Lt. Katherine Reid: Yes. So, in 2014, I found myself in a financial bind. I was working full-time at that time, and I had my daughter Kassidy, and I basically hit a rough spot in my life because I didn’t have a lot of support. I was my only support system at that point. And when my daughter wasn’t able to go to daycare, I ended up having to stay home with her. Well, when you’re living paycheck to paycheck and you have no other means, then you find yourself in a financial bind. So, I was almost losing our home, and I didn’t know what to do or where to start. I actually reached out to my aunt, and she referred me to The Salvation Army.
And so, at that point, I was really hesitant because I was used to being so independent, and I didn’t know how The Salvation Army could help. But she was like, “They can offer you some assistance, so I’m going to suggest you to call.” And that’s what I did. I reached out and got information to the case worker who told me to come down the next day and go through the process and they’ll see if they could assist me. And so, I ended up doing that the next day. I went down after work. I ended up missing my bus because I was working at a call center at the time. And so, you got to stay on the phone until the call is done.
And I missed my bus, and I was just so discouraged walking out of work thinking I’m not going to make the meeting in time. And my sister who worked at the same place with me came out at about the same time and offered me a ride, and I was hesitant because I didn’t want to tell her what was going on. And she could see right through it, that sister relationship. And she ended up taking me down there, and I explained to her the situation. And we get down there and the building looked like it was closed. The lights were off. It was later, close to their time of closing. And I was like, wow, what now? And so, I knocked on the door anyway just hoping someone would be there.
And a woman came to the door and she was like, “We’re closed.” And I was like, “I was here for a meeting, and I’m supposed to meet with this lady named Kate. And I just really need some help.” And the lady was like, “Well, I’m Kate. Come on in.” And so, I was like, “Great. This is so perfect. Thank God.” And I remember walking in and giving her my information and talking to her. And my sister ended up going to the restroom. And Kate and I just had a conversation. And she looked through everything, and she was like, “You qualify for assistance.” And I was like, thank God. It just was like a weight lifted. And my sister came out and I told her, and we both rejoiced in that moment together.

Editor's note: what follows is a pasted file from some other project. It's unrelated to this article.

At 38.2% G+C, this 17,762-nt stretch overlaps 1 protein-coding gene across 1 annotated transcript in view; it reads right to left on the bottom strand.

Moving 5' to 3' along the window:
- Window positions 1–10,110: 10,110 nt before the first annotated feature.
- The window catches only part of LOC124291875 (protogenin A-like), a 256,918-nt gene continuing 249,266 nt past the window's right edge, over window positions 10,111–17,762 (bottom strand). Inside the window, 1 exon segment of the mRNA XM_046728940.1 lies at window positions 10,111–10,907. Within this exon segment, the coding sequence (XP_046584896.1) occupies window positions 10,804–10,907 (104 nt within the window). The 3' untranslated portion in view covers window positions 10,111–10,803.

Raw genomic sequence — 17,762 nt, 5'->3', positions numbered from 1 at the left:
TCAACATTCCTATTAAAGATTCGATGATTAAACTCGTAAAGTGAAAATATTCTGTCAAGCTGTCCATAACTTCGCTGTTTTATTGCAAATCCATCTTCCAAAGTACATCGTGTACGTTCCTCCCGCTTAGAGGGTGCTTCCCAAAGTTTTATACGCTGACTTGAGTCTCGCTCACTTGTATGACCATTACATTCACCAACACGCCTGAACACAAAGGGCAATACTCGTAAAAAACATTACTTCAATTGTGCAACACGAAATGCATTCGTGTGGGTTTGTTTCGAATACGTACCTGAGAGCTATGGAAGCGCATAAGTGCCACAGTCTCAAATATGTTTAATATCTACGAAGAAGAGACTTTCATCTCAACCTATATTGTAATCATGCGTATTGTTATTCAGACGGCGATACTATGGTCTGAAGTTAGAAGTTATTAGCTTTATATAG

And then Kate started talking and filling out paperwork. And she said, “Well, part of our processes that we have to advise you about a program that we’re starting that we have called Pathway of Hope program.” And she gave me a spiel of what it was, but she did it in a way that was nonchalant because she mentioned to me she had people she told before and nothing came of it, but she was required to share the information. And so, she asked me if I’d be interested. And my sister looked at me in a way that was like, yeah, get more information about that. And I was like, sure, I want to know more. I would like to know more. And Kate just seemed stunned, and she was like, “What? You want to know more?” And I was like, “Yeah, I definitely do.” And so, that started the process for me of going through the Pathway of hope program and changing my life, really.
Christin Thieme: Wow. Just one divine intervention after another, it sounds like.
Lt. Katherine Reid: Yeah, it really was. And one thing I forgot to mention to you when I left the Crossroads Shelter, it was because my mom had missed curfew there. And so, we were told we had to leave as part of the process. That’s one of their rules. And I understood that, and I had no hard feelings towards it. I was just sad because I really enjoyed being there. And when I left, I said, “This is what I want to do. I want to build a place where I can help people from the beginning of their lives to the end of their lives, and just be that support. And that was my dream. And so, fast forward to later, I’m able to take part and accomplish that dream because of so many people’s support and help of The Salvation Army. It’s just so beautiful.
Christin Thieme: What was it like to have that kind of support? I mean, you mentioned that you were on your own and did things yourself, and then ended up as part of this Pathway of Hope and had that support system. What was that like?
Lt. Katherine Reid: To be honest, for me, it was life-altering. I’d never really experienced that kind of care and support before. And it all started with the actual team that was at The Salvation Army that I went to in Lawrence, Kansas, even before then. When I went to the shelter, it was there as well. But for me personally, when I went to The Salvation Army in Lawrence, Kansas, and was getting support from the case manager, Kate, who set me up for that Pathway of Hope program, she was just really encouraging and present. She understood that I had transportation issues, and so she would offer to come and meet with me where I was. And then the ministry aspect with the officers who were there, they were a great support. They would always pray with me and have conversations and ask how could they help?
The whole staff was just very welcoming and loving. And I’m just sitting here like where did these people come from? I’ve never seen people who were so encouraging of one another and just the community. And I was in shock. It was so beautiful. And I think that was a huge part of my motivation of wanting to take part in being present there and volunteering is seeing just the day-to-day joy with everyone in the office and everyone who came into that building. You can tell that it was God’s presence for me, I know that now. At the time, I didn’t understand it, but now I know it was the presence of God.